Fine fortifications and wonderful wildlife walk
Although peaceful today, Bembridge and Culver Downs were once a scene of much military activity. This short but energetic coastal walk will give you a fascinating insight into the Isle of Wight’s role in wartime defence and intelligence. It is also rich in wildlife and offers spectacular views over Sandown and Whitecliff Bays.
Circular walk, with an ascent of 250ft (75m). Two kissing gates, one step-stile and a steep flight of concrete steps. Mostly well-defined grassy paths with some stony and uneven surfaces. Keep well clear of the cliff edge, it can be slippery in wet conditions. Dogs are welcome, but please keep your dog on a lead around wildlife and take any mess home with you. Sadly there have been incidents of dogs worrying the Hebridean sheep.
Things to see
Military history – Beacons like the one on Culver Down were part of a Medieval south coast early warning system to respond to the threat of French invasion. A chain of beacons, each consisting of a mast with an access ladder and a fire bucket on top, stretched across the Island and were used to pass messages, by way of a flame, to and from the mainland. Culver Gun Battery built in 1893 was part of a series of batteries guarding the Solent approaches from attack by the French. All that remains today are the gun emplacements.
Culver Signal Station – One of a series of wireless stations built on the south coast by Guglielmo Marconi, the inventor of the radiotelegraph system; in 1899 the first ever message by wireless telegraphy was sent across the English Channel from St Catherines Point on the Isle of Wight. In the Second World War the Culver station was used for intelligence gathering due to its good reception and was staffed by Wrens billeted in nearby coastguard cottages. Nearly all evidence has now gone
Look down on the Down Culver Down is rich in tender chalk grassland flowers, like rock rose, Bee orchid and birdsfoot trefoil, that live in the shorter turf. Look for fine displays of cowslip in spring. In summer you may see bush crickets and grasshoppers, plus many butterflies including the chalkhill blue. In addition to the wildlife on Culver Down, look out for gun platforms, War Department boundary stones, fence posts, trenches and radar mast anchor chains.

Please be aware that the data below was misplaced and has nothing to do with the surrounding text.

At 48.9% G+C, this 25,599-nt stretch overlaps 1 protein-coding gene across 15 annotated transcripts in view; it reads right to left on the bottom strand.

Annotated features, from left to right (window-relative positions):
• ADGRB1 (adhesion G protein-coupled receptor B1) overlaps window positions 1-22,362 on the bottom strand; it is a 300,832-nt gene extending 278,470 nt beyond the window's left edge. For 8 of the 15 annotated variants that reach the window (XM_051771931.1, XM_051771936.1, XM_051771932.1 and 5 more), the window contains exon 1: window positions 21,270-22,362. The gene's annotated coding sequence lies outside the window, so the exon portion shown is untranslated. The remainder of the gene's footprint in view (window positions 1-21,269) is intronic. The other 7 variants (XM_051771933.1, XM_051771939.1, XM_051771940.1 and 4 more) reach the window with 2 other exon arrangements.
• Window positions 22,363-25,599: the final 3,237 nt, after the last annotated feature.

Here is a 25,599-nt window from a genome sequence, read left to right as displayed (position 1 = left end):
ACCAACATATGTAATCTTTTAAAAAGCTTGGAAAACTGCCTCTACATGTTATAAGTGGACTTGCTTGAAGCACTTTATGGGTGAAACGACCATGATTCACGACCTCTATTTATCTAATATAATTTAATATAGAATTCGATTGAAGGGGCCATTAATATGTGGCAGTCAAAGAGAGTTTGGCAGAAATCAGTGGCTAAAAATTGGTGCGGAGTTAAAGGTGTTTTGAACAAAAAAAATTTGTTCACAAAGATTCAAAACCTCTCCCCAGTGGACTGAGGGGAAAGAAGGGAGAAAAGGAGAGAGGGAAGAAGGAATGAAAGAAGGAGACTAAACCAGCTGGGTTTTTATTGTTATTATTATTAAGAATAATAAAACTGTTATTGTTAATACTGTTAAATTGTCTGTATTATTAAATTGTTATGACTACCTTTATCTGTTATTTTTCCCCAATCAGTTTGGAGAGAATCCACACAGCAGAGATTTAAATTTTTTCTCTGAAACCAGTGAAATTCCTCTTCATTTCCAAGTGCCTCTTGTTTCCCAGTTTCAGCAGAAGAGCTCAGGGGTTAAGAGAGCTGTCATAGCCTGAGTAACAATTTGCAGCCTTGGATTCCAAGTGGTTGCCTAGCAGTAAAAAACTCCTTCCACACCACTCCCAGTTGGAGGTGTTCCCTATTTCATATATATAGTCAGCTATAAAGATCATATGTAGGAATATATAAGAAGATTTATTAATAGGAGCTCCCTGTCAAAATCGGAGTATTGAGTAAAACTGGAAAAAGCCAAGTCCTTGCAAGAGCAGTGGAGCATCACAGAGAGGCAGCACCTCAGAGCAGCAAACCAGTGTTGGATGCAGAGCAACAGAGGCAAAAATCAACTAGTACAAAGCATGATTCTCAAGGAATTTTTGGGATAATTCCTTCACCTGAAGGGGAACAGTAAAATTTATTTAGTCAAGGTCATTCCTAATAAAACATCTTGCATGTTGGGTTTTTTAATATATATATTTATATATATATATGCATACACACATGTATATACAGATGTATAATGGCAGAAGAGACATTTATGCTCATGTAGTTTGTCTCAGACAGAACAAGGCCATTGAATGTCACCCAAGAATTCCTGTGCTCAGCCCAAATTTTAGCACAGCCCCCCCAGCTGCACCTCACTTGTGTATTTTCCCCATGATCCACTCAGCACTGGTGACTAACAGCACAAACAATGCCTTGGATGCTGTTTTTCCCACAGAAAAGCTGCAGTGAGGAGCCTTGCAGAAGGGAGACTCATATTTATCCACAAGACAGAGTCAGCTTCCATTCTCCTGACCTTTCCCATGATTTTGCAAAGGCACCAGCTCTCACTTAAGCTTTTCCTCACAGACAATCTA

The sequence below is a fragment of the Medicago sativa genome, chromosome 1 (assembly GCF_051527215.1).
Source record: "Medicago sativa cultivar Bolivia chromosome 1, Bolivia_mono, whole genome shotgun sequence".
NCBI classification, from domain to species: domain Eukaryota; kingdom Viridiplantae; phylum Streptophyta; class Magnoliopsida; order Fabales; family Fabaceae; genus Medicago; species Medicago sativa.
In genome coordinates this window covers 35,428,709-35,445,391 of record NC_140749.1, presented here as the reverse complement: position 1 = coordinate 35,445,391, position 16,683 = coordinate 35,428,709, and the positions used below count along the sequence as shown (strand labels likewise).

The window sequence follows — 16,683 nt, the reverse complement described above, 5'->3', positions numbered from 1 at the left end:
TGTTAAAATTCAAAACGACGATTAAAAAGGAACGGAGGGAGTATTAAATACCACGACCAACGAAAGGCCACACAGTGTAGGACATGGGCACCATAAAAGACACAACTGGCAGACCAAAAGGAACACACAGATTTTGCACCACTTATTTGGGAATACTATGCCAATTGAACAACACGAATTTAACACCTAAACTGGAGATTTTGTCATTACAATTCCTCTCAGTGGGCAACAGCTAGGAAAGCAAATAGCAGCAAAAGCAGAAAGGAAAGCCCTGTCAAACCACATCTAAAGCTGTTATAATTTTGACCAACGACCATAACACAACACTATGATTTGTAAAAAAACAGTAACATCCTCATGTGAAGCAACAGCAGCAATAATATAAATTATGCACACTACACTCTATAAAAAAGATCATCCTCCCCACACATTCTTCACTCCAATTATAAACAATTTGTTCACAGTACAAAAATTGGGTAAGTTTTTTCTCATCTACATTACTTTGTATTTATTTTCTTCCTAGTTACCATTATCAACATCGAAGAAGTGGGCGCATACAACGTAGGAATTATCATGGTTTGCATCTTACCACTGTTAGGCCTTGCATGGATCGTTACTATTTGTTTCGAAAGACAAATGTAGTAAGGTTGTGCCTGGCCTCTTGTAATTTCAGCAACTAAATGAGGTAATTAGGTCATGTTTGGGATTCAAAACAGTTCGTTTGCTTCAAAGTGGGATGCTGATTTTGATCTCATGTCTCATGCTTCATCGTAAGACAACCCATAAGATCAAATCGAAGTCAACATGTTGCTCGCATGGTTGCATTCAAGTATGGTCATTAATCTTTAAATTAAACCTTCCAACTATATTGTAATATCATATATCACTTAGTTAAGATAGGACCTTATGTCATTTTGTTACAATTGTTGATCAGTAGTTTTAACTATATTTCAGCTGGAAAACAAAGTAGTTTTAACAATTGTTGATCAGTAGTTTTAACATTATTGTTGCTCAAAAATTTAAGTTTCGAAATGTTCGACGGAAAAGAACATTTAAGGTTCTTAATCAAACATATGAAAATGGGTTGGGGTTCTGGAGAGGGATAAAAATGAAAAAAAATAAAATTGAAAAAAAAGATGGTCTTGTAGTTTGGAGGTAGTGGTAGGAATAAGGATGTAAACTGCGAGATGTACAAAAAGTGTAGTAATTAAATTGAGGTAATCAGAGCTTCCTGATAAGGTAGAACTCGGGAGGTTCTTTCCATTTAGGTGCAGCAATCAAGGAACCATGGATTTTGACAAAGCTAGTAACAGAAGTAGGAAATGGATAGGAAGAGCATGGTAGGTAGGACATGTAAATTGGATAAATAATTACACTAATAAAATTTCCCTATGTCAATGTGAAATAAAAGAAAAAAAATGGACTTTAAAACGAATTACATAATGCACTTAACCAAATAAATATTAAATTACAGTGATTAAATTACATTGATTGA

1. From the car park near Bembridge Fort, follow a grassy path on the right side of the road towards the coast. Keeping a hedge on your left and taking the left fork when the path splits, youll meet the road again by a cattle grid. Cross this road and emerge onto Culver Down. Head along the road towards the monument. Take care, this road can be busy at times.
2. Take a look at the Yarborough Monument (a memorial to Lord Yarborough, the first Commodore of the Royal Yacht Squadron), then return to the road. Continue past the Culver Haven Inn and the site of Culver Signal Station (now a car park) to Culver Beacon and Culver Battery.
3. Descend some steep concrete steps and cross Culver Battery car park. Continue in the direction of Whitecliff Bay, along a grassy path which bends to the right and follows the crest of the chalk ridge of Culver Down eastwards to the sea.
4. On reaching the cliff top fence, turn right and follow the path southwest, in the direction of Sandown, for the next 1.5 miles (2.5km). Pass through two kissing gates before reaching the natural amphitheatre of Red Cliff, shortly before a holiday park.
5. Marvel at the views before turning round and retracing your steps to the last gate you went through. 6. Take the left fork in the path and follow a grassy track away from the coast. Head across the down, back towards Bembridge Fort, which is visible on the horizon. Keep a fence on your left and at the way marker follow the path uphill. Within 50 yd (50m) of the Fort, branch right, under some electric wires, to reach the Fort entrance directly. The Fort is not open to the public. You can visit a viewpoint on the east side of the Fort on the way back to the car park.